Steatocrit – Faecal fats are normally emulsified by bile salts and absorbed in the small intestines. High levels of fat in the stool may be an indication of maldigestion, malabsorption, or steatorrhea.
Anti-gliadin IgA – Gliadin is a component of gluten, the protein found in wheat and other field grass grains such as barley, malt, and rye. The presence of fecal anti- gliadin antibodies can indicate an immune response (in the gut) to gluten in the diet.
Bacteria – you have a naturally occurring ecosystem of bacteria, that when kept in balance, works well. You absorb the nutrients that you need and eliminate that which you do not need. This balance can easily be upset, when your diet is inadequate, have been exposed to chemicals, eaten bad food (not cooked or washed properly or, been overseas. This imbalance disturbs the ‘status quo’, disrupting your normal intestinal function.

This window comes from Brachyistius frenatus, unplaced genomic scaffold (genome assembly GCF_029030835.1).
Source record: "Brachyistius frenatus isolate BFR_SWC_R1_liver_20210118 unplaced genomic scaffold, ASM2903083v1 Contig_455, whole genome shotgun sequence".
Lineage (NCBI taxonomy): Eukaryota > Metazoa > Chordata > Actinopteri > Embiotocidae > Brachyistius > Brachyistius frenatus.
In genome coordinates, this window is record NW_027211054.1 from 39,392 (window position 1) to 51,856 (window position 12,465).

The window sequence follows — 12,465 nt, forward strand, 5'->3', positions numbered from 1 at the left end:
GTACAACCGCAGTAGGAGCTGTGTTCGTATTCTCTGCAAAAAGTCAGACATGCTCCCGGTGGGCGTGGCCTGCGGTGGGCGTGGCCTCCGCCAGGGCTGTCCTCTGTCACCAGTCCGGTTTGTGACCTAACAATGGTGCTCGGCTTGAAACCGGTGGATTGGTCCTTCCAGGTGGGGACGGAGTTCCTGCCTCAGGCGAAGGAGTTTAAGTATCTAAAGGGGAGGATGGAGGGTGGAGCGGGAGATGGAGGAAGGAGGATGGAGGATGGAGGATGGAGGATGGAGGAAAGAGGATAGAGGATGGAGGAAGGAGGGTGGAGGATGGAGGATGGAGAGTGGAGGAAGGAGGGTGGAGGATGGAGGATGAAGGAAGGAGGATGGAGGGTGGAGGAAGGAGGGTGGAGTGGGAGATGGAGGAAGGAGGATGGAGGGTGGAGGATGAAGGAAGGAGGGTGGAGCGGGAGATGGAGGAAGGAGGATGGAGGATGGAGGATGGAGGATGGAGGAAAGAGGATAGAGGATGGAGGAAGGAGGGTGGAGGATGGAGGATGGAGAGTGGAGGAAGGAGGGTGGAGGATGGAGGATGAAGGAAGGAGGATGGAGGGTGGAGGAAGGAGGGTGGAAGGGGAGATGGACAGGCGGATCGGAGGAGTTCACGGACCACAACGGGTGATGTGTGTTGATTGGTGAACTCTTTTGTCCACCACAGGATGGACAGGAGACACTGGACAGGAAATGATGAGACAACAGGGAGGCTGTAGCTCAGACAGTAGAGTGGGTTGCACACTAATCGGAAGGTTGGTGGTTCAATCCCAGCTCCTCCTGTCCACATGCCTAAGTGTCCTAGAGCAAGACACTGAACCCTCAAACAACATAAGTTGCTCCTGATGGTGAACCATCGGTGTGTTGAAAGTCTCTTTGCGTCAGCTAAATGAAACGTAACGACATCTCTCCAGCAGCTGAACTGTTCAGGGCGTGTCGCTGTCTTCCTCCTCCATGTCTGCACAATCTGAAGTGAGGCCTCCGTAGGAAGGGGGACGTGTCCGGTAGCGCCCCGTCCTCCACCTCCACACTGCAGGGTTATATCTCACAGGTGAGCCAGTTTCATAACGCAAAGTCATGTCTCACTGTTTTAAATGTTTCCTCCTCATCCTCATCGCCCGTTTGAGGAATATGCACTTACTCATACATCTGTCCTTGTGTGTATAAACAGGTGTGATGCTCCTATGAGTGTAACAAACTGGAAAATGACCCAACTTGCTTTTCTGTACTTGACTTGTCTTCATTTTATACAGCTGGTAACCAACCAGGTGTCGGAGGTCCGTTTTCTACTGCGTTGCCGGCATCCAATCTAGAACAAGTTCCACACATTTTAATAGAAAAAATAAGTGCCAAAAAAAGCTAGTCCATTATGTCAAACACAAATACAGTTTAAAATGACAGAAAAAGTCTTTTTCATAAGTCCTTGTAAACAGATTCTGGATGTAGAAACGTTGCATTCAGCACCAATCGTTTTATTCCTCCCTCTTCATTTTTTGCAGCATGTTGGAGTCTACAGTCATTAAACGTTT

Worms – you can get worms from eating raw meat or, meat that has not been cooked properly, drinking contaminated water, walking barefoot on contaminated soil, poor hygiene, etc. You may have symptoms such as loss of appetite, bloating, nausea, abdominal pain.
Yeast – if you have a yeast imbalance within your digestive system, this can cause all sorts of issues such as poor nutrient absorption.
Parasites – you may have acquired these by drinking contaminated water, food grown in contaminated soil, poor hygiene. Blastocystis, dientamoeba and giardia are the most prevalent parasites I see come up. Symptoms experienced can be diarrhoea, constipation, hives, itching, fatigue, etc.